Finding Evelyn Underhill

by Susan Dean

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One spring about twenty-five years ago, when my family still lived in Minnesota, I was trying to decide what to give up for Lent. My friends were mostly giving up chocolate or wine. Those choices would have been perfectly appropriate for me too, but I wanted something different that year, so I went to our associate priest to ask his advice. He suggested that instead of giving anything up, I read a book, and what he came up with for me was Mysticism by Evelyn Underhill.

It may help to know that I had only been back at church for a few years, having not attended for about twenty. I knew very little about theology or spirituality. So Mysticism — with its 519-page description of the unitive life, purification, voices and visions and a whole bunch of other words I didn’t understand — might seem like an odd choice, but it turned out to be an inspired suggestion, and Evelyn Underhill became a life-long companion.

I still have that copy of Mysticism. I was fascinated by the lives of the mystics, but what touched me then, and still touches me most deeply, is that while we may not ever experience ecstasy or see visions, Underhill insists that we all have the innate ability to be mystics. We are all created to experience God directly.

Around ten years after reading Mysticism, I spent some time at a Jesuit retreat house in Sedalia, Colorado, mostly lying in a hammock under the trees. Each day I met with my spiritual director, a nun who listened carefully as I told her about my life and tried to see where God was in the midst of it all. For four days Sr. Eleanor said, “Just keep lying in the hammock.”

The last day she said, “I’m going to ask you to pray about what you want,” then left the room to get something for me. In one of those rare instances when an answer pops up immediately (well, yes, I had been lying in a hammock for four days), I heard two things: I want to be a priest and I want to build a house of prayer.

The first didn’t surprise me; I had begun discerning whether to be ordained. The second — the house of prayer — shocked me. I didn’t know where it had come from or what it meant.

I went off to seminary in Berkley, California and was ordained a priest in the Episcopal Church in Western Washington (count about another 4 years), but the house of prayer took much longer to unfold.

In July 2016 Underhill House — a quiet place to pause for prayer — opened on Capitol Hill in Seattle. Our ministry is named in honor of Evelyn Underhill because we believe our vision is congruent with both her life and her teachings. One thing she taught that we really take to heart is that the two most important spiritual practices are prayer and helping the poor.
In the Pacific Northwest the winds split up when they reach the Olympic Mountains and re-converge over Seattle, bringing our rain. We believe that our culture tends to split people apart, and Underhill House desires to be a place of re-convergence, a place where people from all walks of life can be together in a safe way.

Underhill House is a place of hospitality, where spiritually hungry people of all faiths, or no faith, people of means and people of low and no income, those who are home-blessed and home-less are all welcome.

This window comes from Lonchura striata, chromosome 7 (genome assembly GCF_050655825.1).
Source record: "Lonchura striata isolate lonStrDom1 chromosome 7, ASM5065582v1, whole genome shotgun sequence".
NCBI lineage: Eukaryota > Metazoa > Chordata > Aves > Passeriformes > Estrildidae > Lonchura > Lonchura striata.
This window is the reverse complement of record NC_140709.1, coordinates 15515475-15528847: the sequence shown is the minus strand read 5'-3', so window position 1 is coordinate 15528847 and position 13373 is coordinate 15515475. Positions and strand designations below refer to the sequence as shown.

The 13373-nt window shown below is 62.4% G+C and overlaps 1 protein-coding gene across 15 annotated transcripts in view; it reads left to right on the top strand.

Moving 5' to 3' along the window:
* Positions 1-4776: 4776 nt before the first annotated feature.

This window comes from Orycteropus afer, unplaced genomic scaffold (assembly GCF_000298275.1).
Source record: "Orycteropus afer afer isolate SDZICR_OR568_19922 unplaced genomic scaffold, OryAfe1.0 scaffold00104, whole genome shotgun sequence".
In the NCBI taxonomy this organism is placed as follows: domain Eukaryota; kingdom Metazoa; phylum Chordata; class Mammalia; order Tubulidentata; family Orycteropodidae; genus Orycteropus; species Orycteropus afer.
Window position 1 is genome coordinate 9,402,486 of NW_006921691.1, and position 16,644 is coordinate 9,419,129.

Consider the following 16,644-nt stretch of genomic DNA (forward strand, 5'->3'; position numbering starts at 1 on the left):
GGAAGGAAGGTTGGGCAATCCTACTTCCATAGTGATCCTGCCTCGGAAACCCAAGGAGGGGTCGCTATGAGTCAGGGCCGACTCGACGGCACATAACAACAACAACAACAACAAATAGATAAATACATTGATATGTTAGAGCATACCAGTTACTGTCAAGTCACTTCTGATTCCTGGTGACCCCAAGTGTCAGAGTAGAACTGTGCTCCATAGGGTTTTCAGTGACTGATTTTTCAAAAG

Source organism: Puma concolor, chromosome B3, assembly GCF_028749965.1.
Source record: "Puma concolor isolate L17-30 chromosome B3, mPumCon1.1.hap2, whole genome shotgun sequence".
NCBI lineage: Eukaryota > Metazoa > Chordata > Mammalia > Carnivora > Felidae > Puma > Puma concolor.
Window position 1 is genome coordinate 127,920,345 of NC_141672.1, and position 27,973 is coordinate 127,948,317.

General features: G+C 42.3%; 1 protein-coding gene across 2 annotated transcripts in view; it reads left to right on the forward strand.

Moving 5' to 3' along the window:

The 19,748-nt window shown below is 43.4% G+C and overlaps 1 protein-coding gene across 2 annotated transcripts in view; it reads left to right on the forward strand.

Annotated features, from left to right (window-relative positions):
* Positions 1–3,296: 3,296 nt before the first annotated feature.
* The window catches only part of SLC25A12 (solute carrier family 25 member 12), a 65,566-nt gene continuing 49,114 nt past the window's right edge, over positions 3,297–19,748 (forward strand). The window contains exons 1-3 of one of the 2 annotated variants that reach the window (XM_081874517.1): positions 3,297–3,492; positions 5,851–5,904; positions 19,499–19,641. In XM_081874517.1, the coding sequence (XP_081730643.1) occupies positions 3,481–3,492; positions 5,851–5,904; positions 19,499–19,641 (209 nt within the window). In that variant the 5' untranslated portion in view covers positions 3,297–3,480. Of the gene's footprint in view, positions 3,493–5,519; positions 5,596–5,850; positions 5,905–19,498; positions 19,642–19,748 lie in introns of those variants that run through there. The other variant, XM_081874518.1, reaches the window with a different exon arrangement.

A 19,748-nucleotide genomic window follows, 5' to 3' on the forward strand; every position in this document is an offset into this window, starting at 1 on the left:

You can slip in, sit down and relax, and leave when you’re ready. You can pray alone or, if you’d like, someone will listen to you for a short time and offer you a prayer.

Contemplation and action. Underhill insists that we need both. Prayer, she says, is the grass roots of change. So that’s our starting place, and the place we return to.

Underhill recommends this: Try to arrange things so that you can have a reasonable bit of quiet every day.

Reasonable, I appreciate that word. What’s reasonable quiet for me can change each day. Sometimes it’s sitting at Underhill House for two hours; sometimes it’s sitting under my blue hydrangea pulling weeds for ten minutes; sometimes it’s taking a deep breath as I drive in heavy traffic. They all can make a difference in my life. If I can remember to be intentional, even the shortest pause can remind me that God is the Source of Love (as Underhill named), something I deeply need within myself.

At Underhill House we’ve been sitting at the edge of our courtyard entrance engaging with our neighbors for the last few months. One Thursday I watched as a young man glided down Republican Street in kind of a slalom fashion. He stopped rather abruptly right in front of me, folded up his scooter, read the sandwich board and asked, “Can I go in there right now?”

“Yes,” I replied, “you can.” He went in, sat for five or ten minutes, then left. I’m not sure, but I thought he seemed to fidget just a bit less. So here’s my question: can we hop off our scooters for a bit of silence every day?

Underhill House: a quiet place to pause. A place to pray, meditate, reflect; a place to make meaning of your life; a place to rest in God and be reminded that you are loved and precious. Then you can go out and be the grass roots of change.

I believe Evelyn Underhill enjoys sitting in the silence with us. I remain grateful for her companionship. Underhill House: practical mysticism!

The Rev. Susan Dean is Executive Director of Underhill House, a ministry of the Episcopal Diocese of Olympia. Visit us in Seattle a half block off Broadway on Republican or at www.underhillhouse.org. We will welcome you!

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